Note: This review contains spoilers and may be best for those who have seen the film.
“Are you not entertained?” This oft-repeated line from the classic film Gladiator captures the tension between the sadistic and the sensational, which is where Tarantino’s Django dwells. The adventurous and deeply romantic scenes of Django are layered onto the brutality of American slavery. This effect is the inclusion of wild west tavern scenes remixed to include dialog on the concept of flesh as product in business transactions. One aspect is entertaining. One part is enlightening. Together? The end result is not clear. The idea alone of Tarantino’s approach provoked a response from filmmaker Spike Lee who tweeted, “American Slavery Was Not A Sergio Leone Spaghetti Western. It Was A Holocaust. My Ancestors Are Slaves. Stolen From Africa. I Will Honor Them.” At the time of this review, Lee had yet to see the film. It remains to be seen how general audiences will respond to the content.
The potentially jarring blend continue throughout the film, particularly in scenes with Leonardo DiCaprio’s character. He aggressively attacks each scene with charismatic cruelty and graciously invites guests to dine with him while death takes place at his feet. No objection here to the language or the graphic images included. It does nothing for any audience to sanitize slavery to a PG rating. It is the scenes intended for humor and the seemingly warm collusion by the subjugated that is suspect at times, most evidently, in Samuel L. Jackson’s character. It seems to suggest somehow that the “business of flesh” is one that everyone takes part in.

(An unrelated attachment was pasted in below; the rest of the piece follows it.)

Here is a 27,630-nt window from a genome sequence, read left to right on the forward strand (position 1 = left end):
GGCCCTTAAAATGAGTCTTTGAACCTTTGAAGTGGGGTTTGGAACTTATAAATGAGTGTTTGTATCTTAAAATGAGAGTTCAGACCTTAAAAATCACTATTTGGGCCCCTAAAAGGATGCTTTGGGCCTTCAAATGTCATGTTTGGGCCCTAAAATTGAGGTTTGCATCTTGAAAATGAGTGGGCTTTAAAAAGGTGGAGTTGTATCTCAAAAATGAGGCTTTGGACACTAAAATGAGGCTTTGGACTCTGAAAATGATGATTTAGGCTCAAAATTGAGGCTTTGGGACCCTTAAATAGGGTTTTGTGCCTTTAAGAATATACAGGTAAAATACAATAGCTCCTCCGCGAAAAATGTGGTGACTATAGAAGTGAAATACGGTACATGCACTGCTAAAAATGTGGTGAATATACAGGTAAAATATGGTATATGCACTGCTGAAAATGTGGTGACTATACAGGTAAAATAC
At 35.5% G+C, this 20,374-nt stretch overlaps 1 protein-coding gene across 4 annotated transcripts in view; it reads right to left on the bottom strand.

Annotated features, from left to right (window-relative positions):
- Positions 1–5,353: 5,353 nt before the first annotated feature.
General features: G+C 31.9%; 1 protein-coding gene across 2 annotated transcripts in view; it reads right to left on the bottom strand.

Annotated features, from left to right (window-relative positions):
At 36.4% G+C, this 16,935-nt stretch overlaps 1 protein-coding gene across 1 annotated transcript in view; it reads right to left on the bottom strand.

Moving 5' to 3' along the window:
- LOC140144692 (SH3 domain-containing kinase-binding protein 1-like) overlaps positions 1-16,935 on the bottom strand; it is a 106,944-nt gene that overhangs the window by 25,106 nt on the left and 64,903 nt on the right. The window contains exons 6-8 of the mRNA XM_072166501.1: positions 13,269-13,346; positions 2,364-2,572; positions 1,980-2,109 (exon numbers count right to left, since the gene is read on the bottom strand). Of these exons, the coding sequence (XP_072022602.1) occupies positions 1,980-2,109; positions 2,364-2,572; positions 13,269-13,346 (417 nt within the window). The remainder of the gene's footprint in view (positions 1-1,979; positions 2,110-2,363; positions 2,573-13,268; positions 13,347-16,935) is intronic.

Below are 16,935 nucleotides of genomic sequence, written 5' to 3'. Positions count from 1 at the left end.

Untarnished from any of these conflicting concepts is the singular love story of Django and Hildi. Both actors deliver a deep and believable love for each other that is moving in its restraint. In one tense scene, Django sees his love for the first time after separation and cannot move. She is suffering, yet he is restricted from comforting her at all due to the larger plan of a free life together. It is a tight shot to Django’s eyes that twitch and tear that conveys his compassion for his beloved. Interestingly, it is usually the sensual that is exploited in films. This is not the case for Tarantino. Nudity is actually reserved for the most brutal of scenes. The first physical reunion for the loving husband and wife is not shown on screen at all. This holds true through the end of the film when the scene of ultimate freedom is shot not in a bedroom but outdoors, beyond the plantation gates, in the equivalent of a ride off into the sunset.
In the end, what to do the dichotomy created by Tarantino’s choices? Well, most likely, laugh while feeling sickened and shed tears while cheering at the end when the sweeping retribution is complete. It is not billed as a documentary with accurate depictions of historical events nor an informed discussion piece designed to address structural and internalized racism, which is commendable, because it is neither of those things.
It is what it is: entertaining.
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